Lance Travato Winnebago Winter RV Camping

Once James and I are back inside, we tend to last a good 30 minutes. We change, we drink hot drinks, and we bask in whatever fun outdoorsy things we did that day. And then, it never fails. We twiddle our thumbs, we start getting antsy, and we look out the RV windows. It usually goes something like this:

“Hey! Let’s go light a campfire!”

“OK, but I’m doing it this time, you use way too many sticks.”

“Oh really. Because it won’t light with a few extra sticks?”

“Why do you always have to thwart my perfectly-tuned firestarting system?”

As I dart for the lighter and bolt out the door: “Because I’m your anti-system!” And laugh evilly.

And so the evening’s beautiful blissful bickering begins…

So yeah, that’s winter camping with my crazy best friend.

And sometimes, loved ones join us:

Winter campfire family

Winter camping rocks. You should try it.

After 15 years as an educator in both the public K-12 setting and the University level in Special Physical Education, Stef made the leap to her true passion… the fitness world. She’s currently a personal trainer and wellness coach specializing in seniors, medical conditions, and injuries. Stef loves running, cycling, and being “Mugga” to her two favorite mini-humans — Punky and Marshmallow. ❤️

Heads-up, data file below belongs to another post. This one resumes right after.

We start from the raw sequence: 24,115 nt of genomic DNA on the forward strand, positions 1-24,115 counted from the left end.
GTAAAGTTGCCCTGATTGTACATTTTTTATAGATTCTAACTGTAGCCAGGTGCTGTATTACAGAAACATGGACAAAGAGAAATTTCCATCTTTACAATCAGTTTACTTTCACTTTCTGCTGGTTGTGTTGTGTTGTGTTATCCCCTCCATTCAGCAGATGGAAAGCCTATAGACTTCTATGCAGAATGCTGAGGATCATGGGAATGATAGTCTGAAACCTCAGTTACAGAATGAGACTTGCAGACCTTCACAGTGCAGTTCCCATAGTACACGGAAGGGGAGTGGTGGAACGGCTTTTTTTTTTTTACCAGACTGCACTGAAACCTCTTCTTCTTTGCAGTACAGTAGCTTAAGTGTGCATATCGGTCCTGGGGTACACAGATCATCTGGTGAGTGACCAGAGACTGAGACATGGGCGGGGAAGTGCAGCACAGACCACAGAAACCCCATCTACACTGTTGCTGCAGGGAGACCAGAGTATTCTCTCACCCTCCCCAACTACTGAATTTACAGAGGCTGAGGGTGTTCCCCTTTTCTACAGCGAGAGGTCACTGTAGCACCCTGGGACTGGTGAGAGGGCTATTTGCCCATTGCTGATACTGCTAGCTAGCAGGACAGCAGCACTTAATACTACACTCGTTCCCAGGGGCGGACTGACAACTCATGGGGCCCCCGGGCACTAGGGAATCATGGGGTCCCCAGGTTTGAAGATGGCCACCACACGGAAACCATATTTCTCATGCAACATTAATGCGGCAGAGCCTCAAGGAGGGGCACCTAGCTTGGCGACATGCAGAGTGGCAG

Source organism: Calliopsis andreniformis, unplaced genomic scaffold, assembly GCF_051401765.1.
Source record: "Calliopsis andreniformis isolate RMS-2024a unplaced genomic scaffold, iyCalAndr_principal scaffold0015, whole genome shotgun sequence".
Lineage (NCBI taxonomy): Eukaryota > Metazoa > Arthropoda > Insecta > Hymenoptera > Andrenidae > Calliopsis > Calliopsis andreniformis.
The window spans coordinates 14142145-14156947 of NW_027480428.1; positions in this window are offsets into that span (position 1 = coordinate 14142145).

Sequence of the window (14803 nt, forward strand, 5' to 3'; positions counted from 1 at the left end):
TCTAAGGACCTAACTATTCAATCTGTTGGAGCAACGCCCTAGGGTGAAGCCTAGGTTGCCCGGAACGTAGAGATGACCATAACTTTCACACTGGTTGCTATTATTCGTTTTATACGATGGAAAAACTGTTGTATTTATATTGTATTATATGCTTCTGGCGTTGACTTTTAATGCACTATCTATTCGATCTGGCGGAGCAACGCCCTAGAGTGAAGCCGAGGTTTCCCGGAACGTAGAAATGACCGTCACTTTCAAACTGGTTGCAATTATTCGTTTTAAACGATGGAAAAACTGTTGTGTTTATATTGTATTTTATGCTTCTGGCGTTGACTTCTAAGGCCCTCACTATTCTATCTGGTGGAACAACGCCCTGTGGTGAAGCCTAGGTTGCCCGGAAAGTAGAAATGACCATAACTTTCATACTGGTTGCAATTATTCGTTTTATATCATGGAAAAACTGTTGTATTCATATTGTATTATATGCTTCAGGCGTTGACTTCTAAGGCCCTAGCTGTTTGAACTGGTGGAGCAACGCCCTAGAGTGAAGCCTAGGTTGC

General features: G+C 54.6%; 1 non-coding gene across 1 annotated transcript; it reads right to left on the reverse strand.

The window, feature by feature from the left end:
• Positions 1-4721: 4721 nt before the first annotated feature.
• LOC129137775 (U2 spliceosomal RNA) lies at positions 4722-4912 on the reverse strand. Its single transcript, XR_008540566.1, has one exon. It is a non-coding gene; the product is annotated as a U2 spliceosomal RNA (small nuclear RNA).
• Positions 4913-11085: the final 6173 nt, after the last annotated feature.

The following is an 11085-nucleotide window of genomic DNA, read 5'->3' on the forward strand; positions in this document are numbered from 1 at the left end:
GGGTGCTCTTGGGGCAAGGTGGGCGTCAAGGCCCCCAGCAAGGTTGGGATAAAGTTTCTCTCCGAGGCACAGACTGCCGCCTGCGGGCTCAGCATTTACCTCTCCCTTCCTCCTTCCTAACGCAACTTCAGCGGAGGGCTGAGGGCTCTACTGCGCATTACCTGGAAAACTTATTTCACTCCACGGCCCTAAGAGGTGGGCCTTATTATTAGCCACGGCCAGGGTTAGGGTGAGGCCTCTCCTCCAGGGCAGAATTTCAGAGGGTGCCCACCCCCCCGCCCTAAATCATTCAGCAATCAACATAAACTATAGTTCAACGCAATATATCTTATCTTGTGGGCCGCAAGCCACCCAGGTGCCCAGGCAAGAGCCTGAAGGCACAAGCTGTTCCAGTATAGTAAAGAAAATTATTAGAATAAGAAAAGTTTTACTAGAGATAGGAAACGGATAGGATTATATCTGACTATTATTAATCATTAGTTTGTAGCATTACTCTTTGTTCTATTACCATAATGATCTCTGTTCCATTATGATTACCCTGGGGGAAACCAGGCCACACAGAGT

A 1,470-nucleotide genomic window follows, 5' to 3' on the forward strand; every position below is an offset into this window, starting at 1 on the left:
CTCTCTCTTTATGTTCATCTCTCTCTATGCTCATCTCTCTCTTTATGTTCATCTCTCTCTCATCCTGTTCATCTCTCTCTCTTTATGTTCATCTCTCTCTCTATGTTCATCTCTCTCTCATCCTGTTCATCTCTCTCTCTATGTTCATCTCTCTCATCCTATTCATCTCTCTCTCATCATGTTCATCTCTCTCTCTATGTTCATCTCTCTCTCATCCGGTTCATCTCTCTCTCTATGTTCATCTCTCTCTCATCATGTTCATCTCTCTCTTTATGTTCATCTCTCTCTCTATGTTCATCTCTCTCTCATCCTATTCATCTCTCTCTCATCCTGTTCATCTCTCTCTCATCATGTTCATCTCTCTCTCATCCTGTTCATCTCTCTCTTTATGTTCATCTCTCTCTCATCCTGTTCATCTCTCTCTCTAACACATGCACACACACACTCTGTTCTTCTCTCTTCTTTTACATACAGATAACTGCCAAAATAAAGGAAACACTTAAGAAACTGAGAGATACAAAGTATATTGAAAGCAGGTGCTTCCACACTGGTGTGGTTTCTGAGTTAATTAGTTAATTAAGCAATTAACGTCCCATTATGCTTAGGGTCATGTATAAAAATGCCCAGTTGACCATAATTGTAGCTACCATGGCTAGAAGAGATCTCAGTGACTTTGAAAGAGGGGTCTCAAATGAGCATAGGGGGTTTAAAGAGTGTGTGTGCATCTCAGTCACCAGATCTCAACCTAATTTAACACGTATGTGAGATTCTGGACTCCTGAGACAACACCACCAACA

9 thoughts on “Baby, It’s Cold Out There! Tips for Winter Fun in the RV

    1. Gordon

      Just ordered a class b and hope to do some winter trips. Reommendatiions for winter tires? We live on the west coast of Canada, so for local trips rare to have heavy snow, but light snow a few times a year and just below freezing not uncommon. Considering ‘all weather’ tires, as they handle snow as long as light and could likely deal with trips to Whister for a weekend. Vehicle is also FWD so that helps too. What do you use on the Travoto?

      1. James

        We live in Salt Lake City – so we get snow.
        In the winter, we switch out our all-season tires for snow tires… every year.
        We currently have Bridgestone Blizzaks, and have been happy with them. No reason for us to change. And I wouldn’t want to go through a winter on all-season tires.